In the years since Gregor Piatigorsky first set out to boost the cello’s profile, the instrument has seen a massive growth in popularity, particularly through the efforts of crossover artists, says Yoshika Masuda
The legendary Russian–American cellist Gregor Piatigorsky made it his mission to popularise the cello throughout North America. His superstar status brought him to some of the greatest concert halls in the world, but Piatigorsky had a particular interest in performing in more rural parts of the countries he visited, often in front of audiences who had never heard a cello before. His passion for commissioning new works, together with his own compositions and transcriptions of popular tunes for the cello, contributed to his ability to reach a wider audience with whom he could share his love for the ‘box with four strings’.
I think Piatigorsky would be extremely pleased to see how his vision has continued to evolve and flourish in our present time. An artist who has contributed to this rise in popularity to an unprecedented degree is Yo-Yo Ma. Ask anyone on the street who Yo-Yo is, and the chances are they will have heard of him. That is an amazing feat when you think about it. His honest approach to music, together with his ever-curious mind, have resulted in fascinating collaborations with artists ranging from Stéphane Grappelli and Bobby McFerrin to Carlos Santana and Chris Thile. His appearances on TV shows like Sesame Street have also inspired many youngsters to start playing the cello.
Yo-Yo is one of the few artists to have maintained a good balance between the exploratory genres and the standard classical repertoire, while constantly striving towards an ever higher artistic pursuit in all that he does. Similarly, Canadian cellist Matt Haimovitz has a passion for stepping into the non-classical genre (check out his take on Jimi Hendrix’s Star-Spangled Banner) but he also connects with his audience by playing the Bach Suites in pubs and other ‘offbeat’ venues. He says that this allows him to ‘put a human face to Bach’. I agree that this can humanise classical music, making it more approachable and reforming the general public’s preconceived ideas of what it means to go to a classical concert.
The biggest change between the time of Piatigorsky and now has been the enormous growth in the accessibility of music. With the explosion of social media in recent years, crossover groups such as 2Cellos and The Piano Guys have used their considerable abilities to become hugely successful. Consequently, they have lifted the profile of the cello while reaching a more diverse and younger audience. The numbers speak for themselves: to date, 2Cellos has a total combined online view count of over 965 million, while The Piano Guys are on 1.6 billion. Though these groups may not fit into the traditional category of ‘classical’ artists, they are certainly carrying on Piatigorsky’s mission by creating a relevant niche enthusiastically embraced by the audiences of today.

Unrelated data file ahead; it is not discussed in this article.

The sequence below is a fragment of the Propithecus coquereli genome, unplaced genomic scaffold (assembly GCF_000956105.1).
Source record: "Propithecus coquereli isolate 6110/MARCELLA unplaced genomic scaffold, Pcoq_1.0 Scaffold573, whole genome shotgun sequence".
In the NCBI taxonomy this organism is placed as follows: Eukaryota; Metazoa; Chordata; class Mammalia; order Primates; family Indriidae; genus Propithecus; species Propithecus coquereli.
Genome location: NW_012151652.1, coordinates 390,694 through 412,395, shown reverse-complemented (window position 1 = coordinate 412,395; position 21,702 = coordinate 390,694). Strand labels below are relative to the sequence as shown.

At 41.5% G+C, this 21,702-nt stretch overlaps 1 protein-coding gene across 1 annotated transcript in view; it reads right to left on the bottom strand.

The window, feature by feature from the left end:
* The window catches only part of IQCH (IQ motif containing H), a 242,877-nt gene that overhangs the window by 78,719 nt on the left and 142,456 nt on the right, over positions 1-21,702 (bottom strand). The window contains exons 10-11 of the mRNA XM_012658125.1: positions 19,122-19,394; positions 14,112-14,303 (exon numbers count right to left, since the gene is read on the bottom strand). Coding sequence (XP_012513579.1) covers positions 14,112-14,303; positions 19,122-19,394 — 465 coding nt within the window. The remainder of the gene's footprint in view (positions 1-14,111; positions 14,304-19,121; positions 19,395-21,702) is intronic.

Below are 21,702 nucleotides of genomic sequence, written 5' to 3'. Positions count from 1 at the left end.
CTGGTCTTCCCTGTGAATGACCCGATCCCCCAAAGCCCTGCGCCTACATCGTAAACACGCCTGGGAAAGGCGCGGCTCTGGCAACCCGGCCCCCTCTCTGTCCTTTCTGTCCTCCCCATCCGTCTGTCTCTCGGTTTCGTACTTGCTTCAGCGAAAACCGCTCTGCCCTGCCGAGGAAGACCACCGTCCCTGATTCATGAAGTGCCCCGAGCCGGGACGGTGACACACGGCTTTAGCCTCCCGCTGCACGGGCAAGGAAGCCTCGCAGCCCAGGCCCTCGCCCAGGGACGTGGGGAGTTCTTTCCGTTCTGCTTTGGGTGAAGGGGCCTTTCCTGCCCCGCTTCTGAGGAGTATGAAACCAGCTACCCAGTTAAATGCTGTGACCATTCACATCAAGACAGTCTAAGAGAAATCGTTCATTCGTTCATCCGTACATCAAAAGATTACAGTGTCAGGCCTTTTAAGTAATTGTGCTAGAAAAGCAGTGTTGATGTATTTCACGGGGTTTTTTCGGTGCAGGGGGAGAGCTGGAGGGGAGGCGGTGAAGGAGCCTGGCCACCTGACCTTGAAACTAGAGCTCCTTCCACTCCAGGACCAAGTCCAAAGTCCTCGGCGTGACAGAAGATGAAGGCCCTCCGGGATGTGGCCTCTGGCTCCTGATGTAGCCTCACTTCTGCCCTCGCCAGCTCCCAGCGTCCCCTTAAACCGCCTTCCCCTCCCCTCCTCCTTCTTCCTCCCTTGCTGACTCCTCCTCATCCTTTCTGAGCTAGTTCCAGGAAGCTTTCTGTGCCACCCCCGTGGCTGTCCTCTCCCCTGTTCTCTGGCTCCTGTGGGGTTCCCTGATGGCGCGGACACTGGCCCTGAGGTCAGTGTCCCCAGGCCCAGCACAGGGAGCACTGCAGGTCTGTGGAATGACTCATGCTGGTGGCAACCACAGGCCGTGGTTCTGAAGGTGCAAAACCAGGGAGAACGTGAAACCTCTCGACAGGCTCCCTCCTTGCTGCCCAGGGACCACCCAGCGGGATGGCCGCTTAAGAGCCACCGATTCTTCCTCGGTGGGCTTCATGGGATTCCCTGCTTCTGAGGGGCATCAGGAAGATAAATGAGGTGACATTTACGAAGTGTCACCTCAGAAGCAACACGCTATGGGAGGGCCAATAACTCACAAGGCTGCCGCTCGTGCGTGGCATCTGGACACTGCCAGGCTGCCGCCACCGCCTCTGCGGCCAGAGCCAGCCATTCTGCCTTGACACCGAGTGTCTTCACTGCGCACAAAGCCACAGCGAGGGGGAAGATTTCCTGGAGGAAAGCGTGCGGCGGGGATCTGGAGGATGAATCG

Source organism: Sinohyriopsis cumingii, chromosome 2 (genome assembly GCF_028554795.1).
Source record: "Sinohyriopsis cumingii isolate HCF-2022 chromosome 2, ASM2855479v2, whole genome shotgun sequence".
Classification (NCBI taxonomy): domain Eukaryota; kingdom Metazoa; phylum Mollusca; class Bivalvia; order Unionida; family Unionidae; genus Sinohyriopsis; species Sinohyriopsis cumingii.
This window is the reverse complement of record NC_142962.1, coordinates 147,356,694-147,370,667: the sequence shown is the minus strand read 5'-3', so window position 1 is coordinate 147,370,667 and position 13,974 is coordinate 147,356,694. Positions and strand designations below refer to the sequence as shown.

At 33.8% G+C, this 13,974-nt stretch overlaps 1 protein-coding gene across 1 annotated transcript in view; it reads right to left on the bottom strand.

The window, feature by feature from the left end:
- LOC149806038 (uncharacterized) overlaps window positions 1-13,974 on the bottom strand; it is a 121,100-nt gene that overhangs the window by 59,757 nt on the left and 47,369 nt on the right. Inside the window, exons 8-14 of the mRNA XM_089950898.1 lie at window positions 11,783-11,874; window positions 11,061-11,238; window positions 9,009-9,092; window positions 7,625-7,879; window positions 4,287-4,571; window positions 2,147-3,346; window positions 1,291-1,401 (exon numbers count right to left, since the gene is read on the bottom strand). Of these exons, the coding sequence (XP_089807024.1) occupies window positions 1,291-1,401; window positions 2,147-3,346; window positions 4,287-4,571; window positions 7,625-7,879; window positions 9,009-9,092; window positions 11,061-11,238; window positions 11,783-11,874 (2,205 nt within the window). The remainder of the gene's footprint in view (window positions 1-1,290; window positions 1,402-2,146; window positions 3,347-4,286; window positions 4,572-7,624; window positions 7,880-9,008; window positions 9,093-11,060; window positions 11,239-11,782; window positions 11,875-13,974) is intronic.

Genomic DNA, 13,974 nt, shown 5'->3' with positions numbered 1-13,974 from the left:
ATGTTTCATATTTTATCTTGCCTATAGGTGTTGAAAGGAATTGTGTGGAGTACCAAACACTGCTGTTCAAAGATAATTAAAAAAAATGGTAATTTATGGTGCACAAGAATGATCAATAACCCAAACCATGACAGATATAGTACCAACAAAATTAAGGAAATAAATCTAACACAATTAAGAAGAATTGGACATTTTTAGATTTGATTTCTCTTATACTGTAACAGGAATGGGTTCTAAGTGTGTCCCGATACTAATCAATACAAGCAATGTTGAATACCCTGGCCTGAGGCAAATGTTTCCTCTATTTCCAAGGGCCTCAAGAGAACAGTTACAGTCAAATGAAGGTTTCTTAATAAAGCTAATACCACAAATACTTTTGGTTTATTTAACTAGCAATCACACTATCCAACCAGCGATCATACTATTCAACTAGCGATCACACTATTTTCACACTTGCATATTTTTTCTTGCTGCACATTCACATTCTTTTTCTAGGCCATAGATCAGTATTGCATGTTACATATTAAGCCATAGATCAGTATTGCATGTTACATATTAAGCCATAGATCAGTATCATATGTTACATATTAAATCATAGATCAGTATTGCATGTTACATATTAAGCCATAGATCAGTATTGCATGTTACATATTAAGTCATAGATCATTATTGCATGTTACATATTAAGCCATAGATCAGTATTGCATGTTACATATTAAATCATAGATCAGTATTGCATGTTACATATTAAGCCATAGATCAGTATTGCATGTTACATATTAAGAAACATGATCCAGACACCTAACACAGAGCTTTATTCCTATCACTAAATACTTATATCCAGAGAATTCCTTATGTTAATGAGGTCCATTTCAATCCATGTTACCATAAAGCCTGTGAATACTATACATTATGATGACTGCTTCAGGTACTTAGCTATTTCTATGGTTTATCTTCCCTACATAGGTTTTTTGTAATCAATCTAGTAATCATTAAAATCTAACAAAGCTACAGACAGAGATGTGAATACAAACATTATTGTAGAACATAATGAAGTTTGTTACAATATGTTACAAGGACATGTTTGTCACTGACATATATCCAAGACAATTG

In its entire history, the cello has never been more popular than it is now. Like many other great artists, Piatigorsky merely wanted to share his love of music with as many people as possible through the medium he knew best. Today, the fruits of his labour have blossomed into a musical landscape that encompasses an incredibly wide array of styles and genres, standing as true testament to the cello’s versatility and ability to produce a broad spectrum of sounds. Has this exploration gone too far, however? Has the explosion of ‘pop cello’ come at the expense of an appreciation of all the complexity and subtlety that classical music has to offer?
Consider this: if someone has never before heard classical music, but falls in love with the cello through hearing a group like 2Cellos, then couldn’t that become the perfect stepping stone to introducing classical music into that person’s life? We can all agree that Schubert can take us into a divine realm, but perhaps before that, a Vivaldi–AC/DC mash-up might just be the right thing to listen to. I am confident that the generous spirit of Piatigorsky would approve!
From the November 2019 issue of The Strad. Click here to subscribe